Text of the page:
2. Hi Jo
    Hope the book gets published. Really good to hear from another family in same situation. No help at all from school at the moment but hopefully that will change.
    I agree with Claire – the “mild” diagnosis is unhelpful and frustrating. And school should not be just about writing!!!!!!!

    Liked by 1 person

    1. Hi holly,

      Thanks for taking the time to message me and to read my blog. I hope that I help you with my thoughts! I have been overwhelmed with the response from my first post so written another one!



  3. Thanks for shaving Jo! Just read your blog and totally agree! I was diagnosed a few years ago but always knew I was a bit different, I think most people class people that have dyslexia as can’t spell read or write but it’s such a wider range of things! I’ve learnt that if I can’t do something I re-plan it in my head so I can do it…if that makes sense. Basically simplifying everything down, but sometimes the easiest of thing can totally throw me and I get totally confused.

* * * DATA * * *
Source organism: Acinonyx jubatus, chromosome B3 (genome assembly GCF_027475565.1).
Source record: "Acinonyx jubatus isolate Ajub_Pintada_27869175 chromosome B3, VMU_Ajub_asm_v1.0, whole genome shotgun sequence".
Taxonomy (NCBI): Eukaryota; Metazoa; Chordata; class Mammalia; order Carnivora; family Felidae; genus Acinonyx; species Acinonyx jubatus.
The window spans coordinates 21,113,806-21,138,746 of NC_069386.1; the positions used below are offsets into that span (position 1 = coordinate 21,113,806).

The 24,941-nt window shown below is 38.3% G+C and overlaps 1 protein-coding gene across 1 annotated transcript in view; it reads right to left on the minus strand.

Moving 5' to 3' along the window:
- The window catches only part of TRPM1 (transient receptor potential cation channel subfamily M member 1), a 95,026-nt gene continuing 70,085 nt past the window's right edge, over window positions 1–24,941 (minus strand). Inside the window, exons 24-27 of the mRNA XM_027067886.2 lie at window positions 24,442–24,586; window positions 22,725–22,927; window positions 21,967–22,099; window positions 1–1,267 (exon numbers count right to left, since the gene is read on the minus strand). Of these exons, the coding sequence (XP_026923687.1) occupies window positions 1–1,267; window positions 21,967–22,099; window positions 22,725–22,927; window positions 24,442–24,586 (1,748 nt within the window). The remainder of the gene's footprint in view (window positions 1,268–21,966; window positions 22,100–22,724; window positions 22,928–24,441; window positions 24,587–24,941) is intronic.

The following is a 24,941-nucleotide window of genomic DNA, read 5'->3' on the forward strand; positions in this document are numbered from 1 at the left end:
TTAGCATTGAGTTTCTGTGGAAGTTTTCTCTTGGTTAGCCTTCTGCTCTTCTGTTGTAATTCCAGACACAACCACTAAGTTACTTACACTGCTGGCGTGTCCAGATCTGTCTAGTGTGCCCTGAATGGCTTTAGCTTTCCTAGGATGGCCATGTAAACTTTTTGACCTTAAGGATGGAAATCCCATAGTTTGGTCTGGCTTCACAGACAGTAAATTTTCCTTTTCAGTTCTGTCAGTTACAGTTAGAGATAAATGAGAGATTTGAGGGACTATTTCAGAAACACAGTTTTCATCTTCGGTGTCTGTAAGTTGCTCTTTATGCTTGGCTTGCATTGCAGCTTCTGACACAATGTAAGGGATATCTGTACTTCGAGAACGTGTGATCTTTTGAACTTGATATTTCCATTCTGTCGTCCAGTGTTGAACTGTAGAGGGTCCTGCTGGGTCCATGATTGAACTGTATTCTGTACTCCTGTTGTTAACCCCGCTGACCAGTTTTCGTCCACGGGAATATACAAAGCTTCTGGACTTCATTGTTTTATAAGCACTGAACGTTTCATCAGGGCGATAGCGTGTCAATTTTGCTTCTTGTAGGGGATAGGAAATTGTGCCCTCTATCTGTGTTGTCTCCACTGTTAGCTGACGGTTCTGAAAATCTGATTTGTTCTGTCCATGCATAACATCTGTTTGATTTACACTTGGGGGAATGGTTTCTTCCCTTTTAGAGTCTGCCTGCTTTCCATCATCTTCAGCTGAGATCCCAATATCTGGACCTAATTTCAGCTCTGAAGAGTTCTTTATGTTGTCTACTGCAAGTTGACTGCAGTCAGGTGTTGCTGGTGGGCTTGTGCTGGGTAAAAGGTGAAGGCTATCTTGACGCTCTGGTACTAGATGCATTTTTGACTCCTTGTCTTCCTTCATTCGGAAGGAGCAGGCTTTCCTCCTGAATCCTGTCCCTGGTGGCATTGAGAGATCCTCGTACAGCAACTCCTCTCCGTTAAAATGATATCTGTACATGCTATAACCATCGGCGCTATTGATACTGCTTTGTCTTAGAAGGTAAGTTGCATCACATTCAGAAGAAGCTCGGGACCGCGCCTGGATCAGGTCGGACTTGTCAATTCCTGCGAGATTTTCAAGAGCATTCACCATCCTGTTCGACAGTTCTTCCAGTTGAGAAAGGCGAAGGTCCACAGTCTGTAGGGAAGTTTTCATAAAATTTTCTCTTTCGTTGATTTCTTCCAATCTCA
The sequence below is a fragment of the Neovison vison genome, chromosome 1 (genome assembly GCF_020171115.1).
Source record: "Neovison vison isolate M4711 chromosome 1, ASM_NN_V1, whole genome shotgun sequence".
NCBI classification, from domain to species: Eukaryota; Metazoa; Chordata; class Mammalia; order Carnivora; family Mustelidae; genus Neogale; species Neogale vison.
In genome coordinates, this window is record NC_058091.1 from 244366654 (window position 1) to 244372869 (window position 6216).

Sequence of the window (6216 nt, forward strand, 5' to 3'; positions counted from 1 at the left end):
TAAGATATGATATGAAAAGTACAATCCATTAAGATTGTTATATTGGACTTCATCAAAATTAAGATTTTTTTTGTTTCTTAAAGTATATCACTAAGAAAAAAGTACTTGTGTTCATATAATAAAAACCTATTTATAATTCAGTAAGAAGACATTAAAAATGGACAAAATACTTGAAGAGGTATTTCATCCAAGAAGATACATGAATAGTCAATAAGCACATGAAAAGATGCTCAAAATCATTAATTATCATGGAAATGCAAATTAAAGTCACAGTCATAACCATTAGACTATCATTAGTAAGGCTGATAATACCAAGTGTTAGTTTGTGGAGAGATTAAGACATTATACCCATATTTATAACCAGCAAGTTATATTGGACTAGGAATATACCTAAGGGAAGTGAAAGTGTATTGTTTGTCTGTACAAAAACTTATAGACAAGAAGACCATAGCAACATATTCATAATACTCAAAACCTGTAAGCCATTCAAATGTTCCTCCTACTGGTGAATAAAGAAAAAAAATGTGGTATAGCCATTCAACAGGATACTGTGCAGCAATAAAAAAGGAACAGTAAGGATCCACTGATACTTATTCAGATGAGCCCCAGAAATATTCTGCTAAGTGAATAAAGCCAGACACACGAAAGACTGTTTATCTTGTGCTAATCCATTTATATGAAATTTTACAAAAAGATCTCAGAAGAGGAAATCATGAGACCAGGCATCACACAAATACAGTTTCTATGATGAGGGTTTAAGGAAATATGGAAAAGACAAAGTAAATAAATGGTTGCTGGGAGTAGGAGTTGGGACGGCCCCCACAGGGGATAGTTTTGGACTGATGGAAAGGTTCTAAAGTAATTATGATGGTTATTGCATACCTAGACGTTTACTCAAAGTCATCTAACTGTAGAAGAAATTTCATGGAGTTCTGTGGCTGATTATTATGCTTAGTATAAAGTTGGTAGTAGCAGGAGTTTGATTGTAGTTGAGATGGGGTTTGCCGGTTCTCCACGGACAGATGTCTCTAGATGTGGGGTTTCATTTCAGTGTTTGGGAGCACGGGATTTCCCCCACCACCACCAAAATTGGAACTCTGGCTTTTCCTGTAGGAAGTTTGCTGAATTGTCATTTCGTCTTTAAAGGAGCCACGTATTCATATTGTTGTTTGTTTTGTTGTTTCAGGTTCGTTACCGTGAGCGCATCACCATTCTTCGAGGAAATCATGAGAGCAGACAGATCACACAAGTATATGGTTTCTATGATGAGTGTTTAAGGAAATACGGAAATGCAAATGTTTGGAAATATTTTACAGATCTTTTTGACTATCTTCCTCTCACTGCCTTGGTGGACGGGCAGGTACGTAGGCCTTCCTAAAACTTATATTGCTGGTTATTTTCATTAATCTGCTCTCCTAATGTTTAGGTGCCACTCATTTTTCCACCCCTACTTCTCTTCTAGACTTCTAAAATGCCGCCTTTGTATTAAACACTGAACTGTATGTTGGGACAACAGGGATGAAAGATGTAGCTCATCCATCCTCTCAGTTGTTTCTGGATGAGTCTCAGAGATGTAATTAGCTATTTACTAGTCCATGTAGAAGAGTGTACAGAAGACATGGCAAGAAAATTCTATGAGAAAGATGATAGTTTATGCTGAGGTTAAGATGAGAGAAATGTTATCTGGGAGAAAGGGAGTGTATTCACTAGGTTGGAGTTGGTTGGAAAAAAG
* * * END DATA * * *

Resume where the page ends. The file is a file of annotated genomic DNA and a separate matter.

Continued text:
Keep up with the blogs and would 100% like to be involved 🙂


  4. Hi

    This is a touching story. My daughter was diagnosed with dyslexia in gr8 she needed to go to a special school and must say she is doing so well. In the journey in learning more about dyslexia I come to notice that myself have it. “Thank goodness for spell check”
    Its a constant battle and most frustrating at times.
    But we are all unique in our own way.


  5. THank you for sharing. You described how I feel as a parent of 3 ( oldest severely dyslexic). I’m terrified each August waiting for the school year. I will follow your BLOG


  6. Hi Jo, your blog will be a source of support for those who struggle. Here in the U.S. parents are rallying together and pressing for legislation that would help recognize the needs of our dyslexic students as well as provide them with approaches specific to their needs. As a reading specialist I see that those needs are different from one child to the next. My concern is that our dyslexic students are being jumbled together and generalizations are being made. I hope that each dyslexic student is seen as a unique individual and that they are approached with respect and approaches that will meet their specific needs (yes, there is still a visual component out there that isn’t being addressed for those 1 in 4 dyslexics whose needs lie in that area).
    Best wishes go out to you as you move forward to help those who struggle.